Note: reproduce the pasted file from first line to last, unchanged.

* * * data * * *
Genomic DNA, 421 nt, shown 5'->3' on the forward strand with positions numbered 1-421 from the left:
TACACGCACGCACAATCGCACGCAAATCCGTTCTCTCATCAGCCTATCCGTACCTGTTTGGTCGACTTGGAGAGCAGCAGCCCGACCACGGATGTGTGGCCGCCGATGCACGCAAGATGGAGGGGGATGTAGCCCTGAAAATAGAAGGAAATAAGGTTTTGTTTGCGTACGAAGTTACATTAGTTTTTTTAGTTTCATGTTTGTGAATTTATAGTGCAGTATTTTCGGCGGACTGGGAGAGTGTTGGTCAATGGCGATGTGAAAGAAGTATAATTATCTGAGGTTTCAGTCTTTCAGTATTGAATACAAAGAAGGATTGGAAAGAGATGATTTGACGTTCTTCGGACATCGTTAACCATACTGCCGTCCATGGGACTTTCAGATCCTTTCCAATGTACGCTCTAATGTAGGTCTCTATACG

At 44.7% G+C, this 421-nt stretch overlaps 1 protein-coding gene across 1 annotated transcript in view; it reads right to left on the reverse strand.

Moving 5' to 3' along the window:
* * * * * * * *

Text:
Genomic DNA, 421 nt, shown 5'->3' on the forward strand with positions numbered 1-421 from the left:
TACACGCACGCACAATCGCACGCAAATCCGTTCTCTCATCAGCCTATCCGTACCTGTTTGGTCGACTTGGAGAGCAGCAGCCCGACCACGGATGTGTGGCCGCCGATGCACGCAAGATGGAGGGGGATGTAGCCCTGAAAATAGAAGGAAATAAGGTTTTGTTTGCGTACGAAGTTACATTAGTTTTTTTAGTTTCATGTTTGTGAATTTATAGTGCAGTATTTTCGGCGGACTGGGAGAGTGTTGGTCAATGGCGATGTGAAAGAAGTATAATTATCTGAGGTTTCAGTCTTTCAGTATTGAATACAAAGAAGGATTGGAAAGAGATGATTTGACGTTCTTCGGACATCGTTAACCATACTGCCGTCCATGGGACTTTCAGATCCTTTCCAATGTACGCTCTAATGTAGGTCTCTATACG

At 44.7% G+C, this 421-nt stretch overlaps 1 protein-coding gene across 1 annotated transcript in view; it reads right to left on the reverse strand.

Moving 5' to 3' along the window: